Alabama Department of Archives and History
ArchiTreats: Food for Thought celebrates the Year of Alabama History through a series of sequential lectures in Alabama history by leading experts in the field. Join us as Odessa Woolfolk presents The Civil Rights Movement in Alabama. This presentation was held at the Alabama Department of Archives and History.
Alabama, the ‘Cradle of the Confederacy,’ was the setting for many of the most nationally significant battles of the Civil Rights Movement. The events of that era were initiated by ordinary people with uncommon courage. This presentation will highlight the mass activism which occurred in local communities around the state, and the importance of leaders and footsoldiers.
Odessa Woolfolk grew up in Birmingham, Alabama. She received a BA in history from Talladega College and a MA in Urban Studies from Occidental College in California and she was a National Urban Fellow at Yale University. Her professional career includes high school and college teaching, as well as public administration in New York and Washington, D.C. She served in various capacities at the University of Alabama for over 20 years. She is the Founding President and Chairman Emeritus of the Birmingham Civil Rights Institute.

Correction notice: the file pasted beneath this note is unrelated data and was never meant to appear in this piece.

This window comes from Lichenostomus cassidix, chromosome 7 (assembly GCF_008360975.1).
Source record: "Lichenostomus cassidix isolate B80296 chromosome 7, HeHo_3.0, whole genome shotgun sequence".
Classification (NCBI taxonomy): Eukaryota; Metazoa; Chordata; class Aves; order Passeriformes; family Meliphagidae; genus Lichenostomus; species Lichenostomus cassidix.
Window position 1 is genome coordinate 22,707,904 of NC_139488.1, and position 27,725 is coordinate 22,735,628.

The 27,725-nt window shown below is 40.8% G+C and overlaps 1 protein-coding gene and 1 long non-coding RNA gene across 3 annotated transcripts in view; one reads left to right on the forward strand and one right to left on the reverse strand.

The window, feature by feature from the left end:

This ArchiTreats presentation is made possible by the Friends of the Alabama Archives and a grant from the Alabama Humanities Foundation, a state program of the National Endowment for the Humanities. The public is invited to bring a sack lunch and enjoy a bit of Alabama history. Coffee and tea will be provided by the Friends of the Alabama Archives. For more information, call (334) 353-4712.
Content Areas: Social Studies
Alabama Course of Study Alignments and/or Professional Development Standard Alignments:
[T1] ALS (4) 14: Describe the social, political, and economic impact of the modern Civil Rights Movement on Alabama.